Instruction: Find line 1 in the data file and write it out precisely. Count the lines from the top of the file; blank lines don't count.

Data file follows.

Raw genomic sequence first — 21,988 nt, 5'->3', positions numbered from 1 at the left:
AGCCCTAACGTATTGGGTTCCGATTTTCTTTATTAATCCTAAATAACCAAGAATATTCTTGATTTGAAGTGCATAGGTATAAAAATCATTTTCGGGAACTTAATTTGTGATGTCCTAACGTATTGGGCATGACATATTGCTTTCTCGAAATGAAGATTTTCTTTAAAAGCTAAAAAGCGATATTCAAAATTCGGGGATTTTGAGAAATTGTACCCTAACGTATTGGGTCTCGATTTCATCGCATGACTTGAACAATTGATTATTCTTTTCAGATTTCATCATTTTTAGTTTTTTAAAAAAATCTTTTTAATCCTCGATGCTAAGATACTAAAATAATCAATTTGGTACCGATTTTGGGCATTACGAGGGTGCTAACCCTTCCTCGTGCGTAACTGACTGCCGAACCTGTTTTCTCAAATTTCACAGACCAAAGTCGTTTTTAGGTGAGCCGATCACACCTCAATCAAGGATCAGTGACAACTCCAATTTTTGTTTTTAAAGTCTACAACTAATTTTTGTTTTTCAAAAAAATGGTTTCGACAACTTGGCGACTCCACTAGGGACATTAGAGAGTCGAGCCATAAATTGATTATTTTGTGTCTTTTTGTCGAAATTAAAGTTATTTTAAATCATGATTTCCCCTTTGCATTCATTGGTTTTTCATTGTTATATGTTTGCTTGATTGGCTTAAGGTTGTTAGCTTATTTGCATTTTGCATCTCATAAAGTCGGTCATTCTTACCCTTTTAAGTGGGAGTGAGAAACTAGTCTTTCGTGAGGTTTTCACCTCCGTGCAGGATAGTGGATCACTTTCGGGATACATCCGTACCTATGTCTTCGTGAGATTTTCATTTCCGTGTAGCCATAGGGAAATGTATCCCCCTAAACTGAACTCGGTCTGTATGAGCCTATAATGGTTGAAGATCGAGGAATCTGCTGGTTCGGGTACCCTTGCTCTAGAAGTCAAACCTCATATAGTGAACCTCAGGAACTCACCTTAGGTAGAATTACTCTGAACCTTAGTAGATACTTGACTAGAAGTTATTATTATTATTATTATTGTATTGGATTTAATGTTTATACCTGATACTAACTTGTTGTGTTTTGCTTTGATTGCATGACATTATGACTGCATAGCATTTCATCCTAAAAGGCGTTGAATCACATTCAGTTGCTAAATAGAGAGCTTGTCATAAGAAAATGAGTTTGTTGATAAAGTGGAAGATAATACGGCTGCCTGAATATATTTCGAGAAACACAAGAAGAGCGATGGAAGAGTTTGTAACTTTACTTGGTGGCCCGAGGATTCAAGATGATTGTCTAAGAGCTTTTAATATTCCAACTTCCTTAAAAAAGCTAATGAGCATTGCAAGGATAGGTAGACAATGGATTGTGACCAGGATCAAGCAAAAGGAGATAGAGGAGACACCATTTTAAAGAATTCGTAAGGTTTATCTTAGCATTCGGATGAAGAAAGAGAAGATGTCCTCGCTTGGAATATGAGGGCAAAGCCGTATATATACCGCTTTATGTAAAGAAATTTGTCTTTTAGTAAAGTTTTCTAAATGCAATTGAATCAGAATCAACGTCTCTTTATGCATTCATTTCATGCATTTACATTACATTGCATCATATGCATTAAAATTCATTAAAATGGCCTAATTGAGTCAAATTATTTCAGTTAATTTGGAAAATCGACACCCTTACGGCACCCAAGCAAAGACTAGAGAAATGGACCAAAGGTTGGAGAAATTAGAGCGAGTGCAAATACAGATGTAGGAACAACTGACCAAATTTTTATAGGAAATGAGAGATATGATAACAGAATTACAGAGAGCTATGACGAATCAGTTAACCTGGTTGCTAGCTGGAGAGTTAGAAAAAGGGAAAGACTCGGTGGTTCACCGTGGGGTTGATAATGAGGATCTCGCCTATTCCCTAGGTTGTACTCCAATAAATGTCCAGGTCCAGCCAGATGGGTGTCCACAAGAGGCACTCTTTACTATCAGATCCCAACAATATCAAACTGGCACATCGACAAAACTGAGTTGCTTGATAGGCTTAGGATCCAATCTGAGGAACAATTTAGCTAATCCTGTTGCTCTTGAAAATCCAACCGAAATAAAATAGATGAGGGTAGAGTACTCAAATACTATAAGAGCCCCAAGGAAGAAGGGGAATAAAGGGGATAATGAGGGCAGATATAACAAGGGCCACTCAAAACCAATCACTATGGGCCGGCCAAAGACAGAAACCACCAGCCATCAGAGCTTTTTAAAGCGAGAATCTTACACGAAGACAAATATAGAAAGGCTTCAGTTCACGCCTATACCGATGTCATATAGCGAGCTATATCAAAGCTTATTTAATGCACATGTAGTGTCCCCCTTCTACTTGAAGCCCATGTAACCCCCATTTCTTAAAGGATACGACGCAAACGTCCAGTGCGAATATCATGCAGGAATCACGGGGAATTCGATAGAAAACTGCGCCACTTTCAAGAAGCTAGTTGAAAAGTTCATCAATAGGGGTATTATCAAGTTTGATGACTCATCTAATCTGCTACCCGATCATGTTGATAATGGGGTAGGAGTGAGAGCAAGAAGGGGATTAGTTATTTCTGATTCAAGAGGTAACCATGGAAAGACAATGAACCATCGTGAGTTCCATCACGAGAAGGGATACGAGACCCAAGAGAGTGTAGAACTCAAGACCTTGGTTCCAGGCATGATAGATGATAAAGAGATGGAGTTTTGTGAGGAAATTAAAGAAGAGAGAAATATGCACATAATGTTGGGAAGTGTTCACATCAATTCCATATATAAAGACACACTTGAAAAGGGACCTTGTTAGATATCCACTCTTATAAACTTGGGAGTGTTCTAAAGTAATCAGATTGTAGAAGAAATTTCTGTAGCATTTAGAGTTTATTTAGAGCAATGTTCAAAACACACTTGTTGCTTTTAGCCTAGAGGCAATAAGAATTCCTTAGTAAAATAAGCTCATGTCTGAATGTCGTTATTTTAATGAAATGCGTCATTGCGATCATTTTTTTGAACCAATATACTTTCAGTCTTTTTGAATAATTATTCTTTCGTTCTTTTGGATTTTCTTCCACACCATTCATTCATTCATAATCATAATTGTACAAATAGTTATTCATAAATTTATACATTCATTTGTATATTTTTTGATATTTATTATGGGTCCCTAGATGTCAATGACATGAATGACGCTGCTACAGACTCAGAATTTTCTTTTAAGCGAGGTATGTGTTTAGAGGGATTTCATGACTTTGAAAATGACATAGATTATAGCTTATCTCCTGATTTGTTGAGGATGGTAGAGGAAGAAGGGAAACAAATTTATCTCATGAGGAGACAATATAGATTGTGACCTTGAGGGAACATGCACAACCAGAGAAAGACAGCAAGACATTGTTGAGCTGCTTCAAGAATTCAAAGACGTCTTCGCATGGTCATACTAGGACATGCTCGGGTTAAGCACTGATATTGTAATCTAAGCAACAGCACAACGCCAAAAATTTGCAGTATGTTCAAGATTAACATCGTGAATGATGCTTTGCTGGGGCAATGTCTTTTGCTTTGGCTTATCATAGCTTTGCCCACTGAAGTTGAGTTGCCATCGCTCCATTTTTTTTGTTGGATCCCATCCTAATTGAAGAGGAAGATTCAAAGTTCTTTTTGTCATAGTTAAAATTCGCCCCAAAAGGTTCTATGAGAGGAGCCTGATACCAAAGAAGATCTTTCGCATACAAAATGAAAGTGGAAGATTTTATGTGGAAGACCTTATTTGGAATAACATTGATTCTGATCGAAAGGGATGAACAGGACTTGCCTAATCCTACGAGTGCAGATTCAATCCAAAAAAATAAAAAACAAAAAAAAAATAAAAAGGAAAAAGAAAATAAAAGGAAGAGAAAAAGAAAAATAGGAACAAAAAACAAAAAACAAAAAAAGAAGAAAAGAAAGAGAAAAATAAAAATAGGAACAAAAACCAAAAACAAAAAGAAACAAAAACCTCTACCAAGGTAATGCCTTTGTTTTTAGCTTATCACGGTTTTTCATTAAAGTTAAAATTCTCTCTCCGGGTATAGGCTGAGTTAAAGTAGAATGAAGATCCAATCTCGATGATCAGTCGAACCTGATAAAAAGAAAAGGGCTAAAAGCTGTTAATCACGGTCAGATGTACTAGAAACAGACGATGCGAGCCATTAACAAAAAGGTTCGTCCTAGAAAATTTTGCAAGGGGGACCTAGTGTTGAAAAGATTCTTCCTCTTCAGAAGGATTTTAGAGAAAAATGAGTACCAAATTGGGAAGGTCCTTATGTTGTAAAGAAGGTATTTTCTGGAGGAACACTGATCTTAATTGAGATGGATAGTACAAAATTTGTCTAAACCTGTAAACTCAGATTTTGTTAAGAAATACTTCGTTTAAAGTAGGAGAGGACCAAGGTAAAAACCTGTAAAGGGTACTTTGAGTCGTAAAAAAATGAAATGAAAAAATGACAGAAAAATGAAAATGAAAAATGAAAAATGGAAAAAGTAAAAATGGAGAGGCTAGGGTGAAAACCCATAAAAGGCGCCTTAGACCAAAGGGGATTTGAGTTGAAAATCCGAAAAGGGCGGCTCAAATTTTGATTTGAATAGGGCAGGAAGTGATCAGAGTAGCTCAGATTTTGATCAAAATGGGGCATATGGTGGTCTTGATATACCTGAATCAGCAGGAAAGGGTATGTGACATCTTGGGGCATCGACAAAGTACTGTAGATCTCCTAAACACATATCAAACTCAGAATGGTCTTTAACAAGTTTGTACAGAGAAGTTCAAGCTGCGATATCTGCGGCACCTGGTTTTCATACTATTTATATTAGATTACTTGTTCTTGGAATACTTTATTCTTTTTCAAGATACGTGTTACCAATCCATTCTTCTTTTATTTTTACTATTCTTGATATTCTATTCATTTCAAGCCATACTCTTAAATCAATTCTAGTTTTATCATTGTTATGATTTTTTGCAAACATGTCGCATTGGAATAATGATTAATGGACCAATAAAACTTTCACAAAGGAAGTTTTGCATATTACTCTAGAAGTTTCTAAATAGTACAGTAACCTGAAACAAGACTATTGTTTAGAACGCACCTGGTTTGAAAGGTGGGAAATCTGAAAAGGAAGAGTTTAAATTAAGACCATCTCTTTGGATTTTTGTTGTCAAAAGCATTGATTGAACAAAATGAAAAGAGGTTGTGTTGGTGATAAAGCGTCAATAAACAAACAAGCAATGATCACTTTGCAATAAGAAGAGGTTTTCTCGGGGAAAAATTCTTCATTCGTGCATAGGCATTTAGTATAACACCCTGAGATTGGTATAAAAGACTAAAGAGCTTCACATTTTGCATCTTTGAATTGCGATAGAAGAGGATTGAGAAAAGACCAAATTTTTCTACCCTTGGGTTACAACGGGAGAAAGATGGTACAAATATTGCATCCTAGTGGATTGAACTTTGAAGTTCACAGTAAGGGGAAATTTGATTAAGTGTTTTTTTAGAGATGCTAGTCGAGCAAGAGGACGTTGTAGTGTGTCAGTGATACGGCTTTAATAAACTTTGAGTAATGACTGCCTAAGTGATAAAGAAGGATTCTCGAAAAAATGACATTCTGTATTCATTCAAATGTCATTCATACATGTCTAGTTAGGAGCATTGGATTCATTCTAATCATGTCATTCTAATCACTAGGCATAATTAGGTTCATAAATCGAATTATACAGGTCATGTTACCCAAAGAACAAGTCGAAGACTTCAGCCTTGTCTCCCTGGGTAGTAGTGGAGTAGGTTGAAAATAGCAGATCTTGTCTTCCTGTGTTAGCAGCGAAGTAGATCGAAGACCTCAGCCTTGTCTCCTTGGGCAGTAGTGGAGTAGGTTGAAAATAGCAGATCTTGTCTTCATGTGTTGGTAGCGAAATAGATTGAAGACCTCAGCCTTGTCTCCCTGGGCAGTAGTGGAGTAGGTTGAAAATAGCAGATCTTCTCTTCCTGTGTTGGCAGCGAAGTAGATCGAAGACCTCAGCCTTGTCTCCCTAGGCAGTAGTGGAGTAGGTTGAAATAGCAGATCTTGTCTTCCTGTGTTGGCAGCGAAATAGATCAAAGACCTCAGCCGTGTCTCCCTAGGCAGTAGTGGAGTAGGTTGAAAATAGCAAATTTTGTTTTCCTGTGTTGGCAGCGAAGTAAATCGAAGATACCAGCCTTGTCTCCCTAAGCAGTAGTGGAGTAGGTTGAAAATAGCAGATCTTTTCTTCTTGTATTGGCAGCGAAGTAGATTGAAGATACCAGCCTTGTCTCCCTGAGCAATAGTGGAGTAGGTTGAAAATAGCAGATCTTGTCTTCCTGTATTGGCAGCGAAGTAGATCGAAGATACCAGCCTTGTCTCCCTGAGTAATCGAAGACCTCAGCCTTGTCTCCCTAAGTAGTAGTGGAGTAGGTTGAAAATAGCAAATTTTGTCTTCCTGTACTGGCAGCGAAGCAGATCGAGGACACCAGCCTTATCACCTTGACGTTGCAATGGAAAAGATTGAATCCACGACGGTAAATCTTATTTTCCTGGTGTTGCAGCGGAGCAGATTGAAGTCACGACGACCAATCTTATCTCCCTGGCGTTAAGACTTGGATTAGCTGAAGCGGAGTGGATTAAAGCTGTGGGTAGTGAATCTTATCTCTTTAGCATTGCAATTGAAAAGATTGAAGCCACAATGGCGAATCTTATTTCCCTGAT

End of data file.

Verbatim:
Raw genomic sequence first — 21,988 nt, 5'->3', positions numbered from 1 at the left: